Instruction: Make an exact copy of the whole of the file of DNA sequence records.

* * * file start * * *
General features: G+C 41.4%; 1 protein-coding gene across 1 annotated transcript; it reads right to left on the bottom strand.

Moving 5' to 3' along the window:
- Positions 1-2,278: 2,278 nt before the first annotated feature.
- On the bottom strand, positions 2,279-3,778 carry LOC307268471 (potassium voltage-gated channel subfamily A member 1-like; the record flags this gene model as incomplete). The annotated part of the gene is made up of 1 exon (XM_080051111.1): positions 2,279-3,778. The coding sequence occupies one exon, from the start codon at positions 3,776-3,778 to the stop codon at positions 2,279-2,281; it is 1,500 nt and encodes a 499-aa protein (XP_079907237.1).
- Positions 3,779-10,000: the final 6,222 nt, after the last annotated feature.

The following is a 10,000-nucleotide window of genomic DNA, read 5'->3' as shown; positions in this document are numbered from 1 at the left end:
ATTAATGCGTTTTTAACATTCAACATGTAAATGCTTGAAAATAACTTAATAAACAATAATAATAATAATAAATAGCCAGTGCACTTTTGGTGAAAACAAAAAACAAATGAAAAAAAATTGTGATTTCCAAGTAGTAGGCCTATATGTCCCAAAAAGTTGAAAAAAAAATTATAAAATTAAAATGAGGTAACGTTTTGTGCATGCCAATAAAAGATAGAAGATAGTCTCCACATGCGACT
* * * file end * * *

General features: G+C 41.4%; 1 protein-coding gene across 1 annotated transcript; it reads right to left on the bottom strand.

Moving 5' to 3' along the window:
- Positions 1-2,278: 2,278 nt before the first annotated feature.
- On the bottom strand, positions 2,279-3,778 carry LOC307268471 (potassium voltage-gated channel subfamily A member 1-like; the record flags this gene model as incomplete). The annotated part of the gene is made up of 1 exon (XM_080051111.1): positions 2,279-3,778. The coding sequence occupies one exon, from the start codon at positions 3,776-3,778 to the stop codon at positions 2,279-2,281; it is 1,500 nt and encodes a 499-aa protein (XP_079907237.1).
- Positions 3,779-10,000: the final 6,222 nt, after the last annotated feature.

The following is a 10,000-nucleotide window of genomic DNA, read 5'->3' as shown; positions in this document are numbered from 1 at the left end:
ATTAATGCGTTTTTAACATTCAACATGTAAATGCTTGAAAATAACTTAATAAACAATAATAATAATAATAAATAGCCAGTGCACTTTTGGTGAAAACAAAAAACAAATGAAAAAAAATTGTGATTTCCAAGTAGTAGGCCTATATGTCCCAAAAAGTTGAAAAAAAAATTATAAAATTAAAATGAGGTAACGTTTTGTGCATGCCAATAAAAGATAGAAGATAGTCTCCACATGCGACT